Macron's second term is not without its challenges

Even with a comfortable winning lead, the French President will have to do more to heal divisions

French President Emmanuel Macron arrives to deliver a speech after being re-elected, in Paris, France, on April 24. Reuters
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With Emmanuel Macron winning the second and final round of the French presidential election on Sunday night, his country and the rest of Europe will have been spared a "political earthquake", as was being described in the run-up to the vote. Had his challenger, Marine Le Pen, who won a substantial 41.5 per cent of the vote share, been elected to France's highest office, it is unclear how quickly the congratulations would have trickled in for the far-right candidate from around the globe.

On the other hand, the good wishes for Mr Macron, a centrist politician who won a comfortable 58.5 per cent of the vote, flowed immediately after the result was announced. The international community, from US President Joe Biden to Sheikh Mohamed bin Zayed, Crown Prince of Abu Dhabi and Deputy Supreme Commander of the Armed Forces, and Ursula von der Leyen, President of the European Commission, to British Prime Minister Boris Johnson and Ukrainian President Volodymyr Zelenskyy, all conveyed their messages of congratulations.

Mr Macron became only the second incumbent in France to win a second consecutive term in the past 20 years, and his victory speech at the foot of the Eiffel Tower was directed to all French men and women, even those who did not vote for him, including 28 per cent of the electorate who “voted blank” just to keep Ms Le Pen out of the Elysee Palace.

His outreach, at a time when France is deeply divided, is important.

Following the defeat of their respective candidates in the first round of this election, it is clear that the popularity and relevance of the Republicans and the Socialists, traditional parties that have helmed France for decades, have waned. Mr Macron's "La Republique en Marche", founded shortly before the previous presidential election, in 2017, remains among the few moderate parties that are still relevant. But even as the divisive factions on the far right have been kept at bay for now, the traction Ms Le Pen's National Rally party gained in this election – along with the reasons for the sizeable discontentment across the country – is something that the Macron administration will need to be mindful of. In the final round of the 2017 election, Mr Macron defeated Ms Le Pen by more than 30 percentage points. The margin was narrowed to about 17 points this time around. Since its inception, the party founded by Ms Le Pen's father, Jean-Marie Le Pen, has never come so close to winning the presidency as it did on Sunday. If the dissatisfaction of the electorate is not properly addressed, the next election might turn out very differently.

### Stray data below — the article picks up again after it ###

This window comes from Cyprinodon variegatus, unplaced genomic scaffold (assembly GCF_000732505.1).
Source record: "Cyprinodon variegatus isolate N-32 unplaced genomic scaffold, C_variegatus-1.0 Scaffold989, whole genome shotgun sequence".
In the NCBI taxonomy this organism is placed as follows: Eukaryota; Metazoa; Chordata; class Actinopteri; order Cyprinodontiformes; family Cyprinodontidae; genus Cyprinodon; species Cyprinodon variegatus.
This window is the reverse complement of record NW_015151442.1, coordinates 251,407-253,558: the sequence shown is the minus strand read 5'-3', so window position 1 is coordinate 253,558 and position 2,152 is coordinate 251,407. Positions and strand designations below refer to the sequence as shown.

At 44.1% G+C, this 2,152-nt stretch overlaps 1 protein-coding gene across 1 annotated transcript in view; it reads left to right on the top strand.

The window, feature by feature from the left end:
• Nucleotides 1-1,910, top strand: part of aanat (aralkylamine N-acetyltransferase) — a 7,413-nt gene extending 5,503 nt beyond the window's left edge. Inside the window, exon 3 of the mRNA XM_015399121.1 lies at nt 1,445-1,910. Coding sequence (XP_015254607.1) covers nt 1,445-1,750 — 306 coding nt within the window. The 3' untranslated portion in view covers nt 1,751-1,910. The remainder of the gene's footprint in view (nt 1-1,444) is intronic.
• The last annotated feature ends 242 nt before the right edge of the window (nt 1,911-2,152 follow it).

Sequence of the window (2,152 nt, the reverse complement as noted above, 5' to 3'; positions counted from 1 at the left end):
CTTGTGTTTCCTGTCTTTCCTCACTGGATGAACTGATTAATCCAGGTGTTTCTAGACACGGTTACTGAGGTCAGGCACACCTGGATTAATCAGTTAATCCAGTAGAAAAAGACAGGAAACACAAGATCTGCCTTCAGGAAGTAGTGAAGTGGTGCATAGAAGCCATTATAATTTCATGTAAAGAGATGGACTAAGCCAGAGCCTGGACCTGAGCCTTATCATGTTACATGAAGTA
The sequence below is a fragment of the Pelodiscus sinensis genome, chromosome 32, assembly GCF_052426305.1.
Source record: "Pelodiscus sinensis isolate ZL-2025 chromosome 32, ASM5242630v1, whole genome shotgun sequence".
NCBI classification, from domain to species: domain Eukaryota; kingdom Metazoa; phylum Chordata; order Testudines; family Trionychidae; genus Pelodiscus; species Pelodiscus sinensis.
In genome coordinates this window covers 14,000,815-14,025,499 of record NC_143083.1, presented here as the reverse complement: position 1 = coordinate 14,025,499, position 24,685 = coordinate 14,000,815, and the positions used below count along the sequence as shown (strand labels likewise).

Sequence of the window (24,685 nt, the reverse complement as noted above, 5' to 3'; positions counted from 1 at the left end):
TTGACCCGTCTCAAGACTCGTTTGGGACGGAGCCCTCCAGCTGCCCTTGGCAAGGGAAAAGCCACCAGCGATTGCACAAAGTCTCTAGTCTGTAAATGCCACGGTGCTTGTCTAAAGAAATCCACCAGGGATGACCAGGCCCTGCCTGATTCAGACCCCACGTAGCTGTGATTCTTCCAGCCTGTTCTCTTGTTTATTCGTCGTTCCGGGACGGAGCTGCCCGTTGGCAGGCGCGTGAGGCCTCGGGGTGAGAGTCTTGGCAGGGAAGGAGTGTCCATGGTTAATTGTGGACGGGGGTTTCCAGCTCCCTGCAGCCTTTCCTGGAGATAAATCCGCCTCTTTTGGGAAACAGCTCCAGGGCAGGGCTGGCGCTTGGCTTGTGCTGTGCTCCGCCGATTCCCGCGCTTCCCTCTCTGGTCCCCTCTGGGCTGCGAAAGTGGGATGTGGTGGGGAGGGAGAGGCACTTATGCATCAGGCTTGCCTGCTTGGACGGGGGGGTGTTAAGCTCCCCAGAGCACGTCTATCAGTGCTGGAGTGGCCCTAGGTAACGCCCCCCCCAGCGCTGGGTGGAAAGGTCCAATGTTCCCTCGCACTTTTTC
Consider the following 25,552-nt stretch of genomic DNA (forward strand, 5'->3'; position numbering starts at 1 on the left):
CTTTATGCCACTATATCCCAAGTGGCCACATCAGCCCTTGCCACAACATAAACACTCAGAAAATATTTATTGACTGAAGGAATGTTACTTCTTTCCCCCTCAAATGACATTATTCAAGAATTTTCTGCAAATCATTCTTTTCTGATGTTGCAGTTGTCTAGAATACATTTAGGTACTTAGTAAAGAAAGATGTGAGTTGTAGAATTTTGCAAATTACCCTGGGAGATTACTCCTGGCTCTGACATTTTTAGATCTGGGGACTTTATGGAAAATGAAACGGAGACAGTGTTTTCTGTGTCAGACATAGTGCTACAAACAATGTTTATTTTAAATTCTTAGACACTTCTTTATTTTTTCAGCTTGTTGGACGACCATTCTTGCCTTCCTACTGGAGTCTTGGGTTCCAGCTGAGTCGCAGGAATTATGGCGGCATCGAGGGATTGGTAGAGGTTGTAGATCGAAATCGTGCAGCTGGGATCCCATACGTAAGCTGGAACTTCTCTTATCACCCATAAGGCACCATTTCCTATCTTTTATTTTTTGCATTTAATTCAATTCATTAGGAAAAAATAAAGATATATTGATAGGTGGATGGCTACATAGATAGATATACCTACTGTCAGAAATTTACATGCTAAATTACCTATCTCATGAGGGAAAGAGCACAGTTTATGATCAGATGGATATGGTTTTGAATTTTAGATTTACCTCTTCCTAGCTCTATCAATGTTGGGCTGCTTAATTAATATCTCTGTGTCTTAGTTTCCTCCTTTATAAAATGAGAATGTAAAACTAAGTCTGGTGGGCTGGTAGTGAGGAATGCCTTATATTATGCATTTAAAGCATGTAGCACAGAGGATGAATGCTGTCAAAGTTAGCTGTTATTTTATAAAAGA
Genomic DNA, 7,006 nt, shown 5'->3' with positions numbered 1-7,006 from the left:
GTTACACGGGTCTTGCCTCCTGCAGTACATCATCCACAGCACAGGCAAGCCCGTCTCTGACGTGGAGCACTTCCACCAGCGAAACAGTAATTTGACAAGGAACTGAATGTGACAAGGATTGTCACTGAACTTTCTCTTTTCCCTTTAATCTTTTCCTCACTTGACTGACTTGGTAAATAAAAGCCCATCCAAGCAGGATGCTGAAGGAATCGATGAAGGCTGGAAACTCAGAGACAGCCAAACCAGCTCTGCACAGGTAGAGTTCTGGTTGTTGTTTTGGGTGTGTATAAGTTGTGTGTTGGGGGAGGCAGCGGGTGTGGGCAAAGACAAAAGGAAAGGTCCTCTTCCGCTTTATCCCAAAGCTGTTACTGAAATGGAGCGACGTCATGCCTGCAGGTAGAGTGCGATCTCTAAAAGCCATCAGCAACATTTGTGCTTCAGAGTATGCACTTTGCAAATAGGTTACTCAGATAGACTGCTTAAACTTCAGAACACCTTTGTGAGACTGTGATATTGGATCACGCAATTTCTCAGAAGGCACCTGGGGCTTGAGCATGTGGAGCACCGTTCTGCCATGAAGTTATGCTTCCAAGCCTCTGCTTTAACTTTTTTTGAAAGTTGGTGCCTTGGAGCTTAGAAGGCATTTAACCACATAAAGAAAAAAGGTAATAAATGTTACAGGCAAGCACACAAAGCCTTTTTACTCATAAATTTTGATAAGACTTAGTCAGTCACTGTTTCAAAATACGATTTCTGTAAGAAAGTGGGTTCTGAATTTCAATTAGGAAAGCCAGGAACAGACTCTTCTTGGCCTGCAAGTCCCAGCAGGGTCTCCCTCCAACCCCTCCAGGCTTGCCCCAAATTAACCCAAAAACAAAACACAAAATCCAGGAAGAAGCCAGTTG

Mr Macron, 44, finds himself with a weaker mandate than he did five years ago. His first term was severely limited by the gilet jaunes protests of 2018 and 2019, in which clashes broke out in several cities over rising living costs and fuel taxes. Even as the President has tackled key issues such as unemployment, cost of living remains high – an issue Ms Le Pen persistently raised during her campaign. There is the added spectre of Islamophobia, animosity towards immigrants and the growing threat of the far right, increasingly taking up space in the mainstream. For now, Mr Macron has managed to counter the threat of populism. But beginning with the parliamentary election in June, of which Ms Le Pen spoke with great hope in her concession speech, the challenges awaiting the President are plenty. Mr Macron will once again need to prove that he is the right man for the job.

Published: April 25, 2022, 11:45 AM
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